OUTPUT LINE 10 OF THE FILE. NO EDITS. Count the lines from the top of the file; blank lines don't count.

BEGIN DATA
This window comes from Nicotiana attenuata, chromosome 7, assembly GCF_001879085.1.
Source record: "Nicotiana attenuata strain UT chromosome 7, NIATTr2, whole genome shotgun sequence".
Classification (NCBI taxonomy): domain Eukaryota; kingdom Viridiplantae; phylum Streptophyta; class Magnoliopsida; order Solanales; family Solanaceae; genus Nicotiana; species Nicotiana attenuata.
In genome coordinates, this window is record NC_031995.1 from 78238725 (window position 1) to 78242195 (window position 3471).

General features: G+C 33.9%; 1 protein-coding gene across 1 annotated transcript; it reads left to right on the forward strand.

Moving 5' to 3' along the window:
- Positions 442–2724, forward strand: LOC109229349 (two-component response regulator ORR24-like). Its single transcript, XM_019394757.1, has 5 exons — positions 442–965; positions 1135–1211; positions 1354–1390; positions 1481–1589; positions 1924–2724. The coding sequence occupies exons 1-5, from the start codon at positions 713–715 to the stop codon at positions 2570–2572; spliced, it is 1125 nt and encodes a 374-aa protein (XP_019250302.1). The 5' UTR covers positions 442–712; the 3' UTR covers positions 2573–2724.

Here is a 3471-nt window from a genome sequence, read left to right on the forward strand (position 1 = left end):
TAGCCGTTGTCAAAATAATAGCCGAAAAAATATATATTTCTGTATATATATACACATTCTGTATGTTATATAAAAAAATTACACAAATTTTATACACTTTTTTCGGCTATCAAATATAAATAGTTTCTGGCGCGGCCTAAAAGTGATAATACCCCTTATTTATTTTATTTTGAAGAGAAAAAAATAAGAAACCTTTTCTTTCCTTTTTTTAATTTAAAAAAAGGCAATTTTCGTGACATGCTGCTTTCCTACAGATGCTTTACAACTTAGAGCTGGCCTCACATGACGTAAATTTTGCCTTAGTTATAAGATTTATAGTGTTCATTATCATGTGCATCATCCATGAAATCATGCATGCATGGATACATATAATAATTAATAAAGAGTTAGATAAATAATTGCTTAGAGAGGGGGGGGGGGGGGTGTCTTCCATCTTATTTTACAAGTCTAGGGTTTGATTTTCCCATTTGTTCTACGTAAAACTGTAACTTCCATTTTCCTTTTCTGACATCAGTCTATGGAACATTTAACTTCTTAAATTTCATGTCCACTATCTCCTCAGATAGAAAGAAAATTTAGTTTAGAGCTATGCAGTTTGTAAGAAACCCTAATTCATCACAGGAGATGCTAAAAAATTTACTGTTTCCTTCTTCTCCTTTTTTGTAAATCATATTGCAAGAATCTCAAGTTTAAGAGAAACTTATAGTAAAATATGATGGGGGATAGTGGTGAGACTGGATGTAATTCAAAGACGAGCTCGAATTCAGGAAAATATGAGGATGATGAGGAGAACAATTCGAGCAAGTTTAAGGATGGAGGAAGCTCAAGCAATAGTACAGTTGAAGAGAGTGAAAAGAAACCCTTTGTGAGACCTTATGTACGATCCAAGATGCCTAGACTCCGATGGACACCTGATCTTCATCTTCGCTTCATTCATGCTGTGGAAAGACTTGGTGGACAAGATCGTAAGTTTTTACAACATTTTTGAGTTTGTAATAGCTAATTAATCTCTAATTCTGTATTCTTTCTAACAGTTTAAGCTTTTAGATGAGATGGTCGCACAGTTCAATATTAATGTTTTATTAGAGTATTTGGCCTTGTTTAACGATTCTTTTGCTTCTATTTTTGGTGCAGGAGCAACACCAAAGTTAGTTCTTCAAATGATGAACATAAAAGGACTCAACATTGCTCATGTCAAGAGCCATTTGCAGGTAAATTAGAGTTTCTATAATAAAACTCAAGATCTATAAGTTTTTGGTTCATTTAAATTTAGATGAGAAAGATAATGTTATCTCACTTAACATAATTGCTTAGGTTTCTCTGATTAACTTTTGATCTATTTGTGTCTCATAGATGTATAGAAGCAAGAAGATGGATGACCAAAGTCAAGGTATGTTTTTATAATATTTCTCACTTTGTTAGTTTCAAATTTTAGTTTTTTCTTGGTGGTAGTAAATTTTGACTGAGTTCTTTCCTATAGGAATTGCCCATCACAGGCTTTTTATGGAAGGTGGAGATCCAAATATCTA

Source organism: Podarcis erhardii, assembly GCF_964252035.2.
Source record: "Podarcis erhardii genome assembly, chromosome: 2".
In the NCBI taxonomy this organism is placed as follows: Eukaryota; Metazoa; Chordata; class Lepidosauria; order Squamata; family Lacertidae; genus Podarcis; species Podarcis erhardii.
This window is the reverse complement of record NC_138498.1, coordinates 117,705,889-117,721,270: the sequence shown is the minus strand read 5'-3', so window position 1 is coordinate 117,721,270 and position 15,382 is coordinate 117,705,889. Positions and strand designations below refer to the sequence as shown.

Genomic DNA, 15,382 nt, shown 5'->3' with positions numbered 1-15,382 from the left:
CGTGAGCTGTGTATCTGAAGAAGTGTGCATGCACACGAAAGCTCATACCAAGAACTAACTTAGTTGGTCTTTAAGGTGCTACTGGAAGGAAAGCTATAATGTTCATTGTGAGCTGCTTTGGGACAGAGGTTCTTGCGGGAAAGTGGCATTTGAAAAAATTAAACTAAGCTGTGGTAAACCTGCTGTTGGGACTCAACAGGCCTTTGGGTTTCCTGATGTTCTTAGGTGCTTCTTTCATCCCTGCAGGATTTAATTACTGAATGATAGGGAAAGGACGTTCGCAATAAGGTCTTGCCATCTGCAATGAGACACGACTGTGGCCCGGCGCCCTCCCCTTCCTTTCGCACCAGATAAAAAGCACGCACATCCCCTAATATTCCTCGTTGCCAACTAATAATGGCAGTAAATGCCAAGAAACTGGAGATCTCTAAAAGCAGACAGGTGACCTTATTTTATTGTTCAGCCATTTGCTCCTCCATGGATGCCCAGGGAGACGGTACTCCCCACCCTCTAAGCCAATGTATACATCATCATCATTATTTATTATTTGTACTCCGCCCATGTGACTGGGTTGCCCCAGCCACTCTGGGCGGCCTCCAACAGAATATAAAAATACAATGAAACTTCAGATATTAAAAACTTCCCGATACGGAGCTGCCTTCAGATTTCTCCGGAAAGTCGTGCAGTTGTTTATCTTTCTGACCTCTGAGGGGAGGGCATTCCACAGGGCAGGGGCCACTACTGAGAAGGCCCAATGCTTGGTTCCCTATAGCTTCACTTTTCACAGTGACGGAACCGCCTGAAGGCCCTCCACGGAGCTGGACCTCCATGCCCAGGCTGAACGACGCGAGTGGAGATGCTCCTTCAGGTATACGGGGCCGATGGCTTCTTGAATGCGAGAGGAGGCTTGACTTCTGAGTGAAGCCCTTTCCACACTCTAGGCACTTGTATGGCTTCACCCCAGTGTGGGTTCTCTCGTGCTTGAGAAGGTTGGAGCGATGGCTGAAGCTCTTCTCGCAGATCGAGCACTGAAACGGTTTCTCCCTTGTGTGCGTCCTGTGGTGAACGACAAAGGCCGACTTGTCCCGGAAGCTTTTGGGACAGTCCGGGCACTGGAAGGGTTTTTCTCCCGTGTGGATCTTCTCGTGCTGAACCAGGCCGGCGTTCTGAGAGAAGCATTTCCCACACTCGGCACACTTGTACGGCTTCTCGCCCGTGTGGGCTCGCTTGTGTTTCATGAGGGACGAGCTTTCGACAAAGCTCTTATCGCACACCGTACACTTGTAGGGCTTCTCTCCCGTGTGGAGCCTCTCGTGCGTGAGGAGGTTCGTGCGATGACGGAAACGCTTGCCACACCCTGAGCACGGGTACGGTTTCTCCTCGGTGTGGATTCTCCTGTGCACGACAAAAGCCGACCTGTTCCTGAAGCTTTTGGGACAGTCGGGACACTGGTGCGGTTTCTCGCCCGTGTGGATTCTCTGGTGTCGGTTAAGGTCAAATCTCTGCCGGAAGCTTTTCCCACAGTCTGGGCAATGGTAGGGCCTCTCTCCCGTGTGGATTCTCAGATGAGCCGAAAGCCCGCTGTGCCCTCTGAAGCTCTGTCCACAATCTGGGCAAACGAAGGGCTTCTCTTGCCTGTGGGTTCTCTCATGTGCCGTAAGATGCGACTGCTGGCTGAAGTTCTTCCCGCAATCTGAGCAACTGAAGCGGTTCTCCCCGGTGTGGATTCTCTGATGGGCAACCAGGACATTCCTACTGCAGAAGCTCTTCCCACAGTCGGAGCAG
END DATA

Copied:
Source organism: Podarcis erhardii, assembly GCF_964252035.2.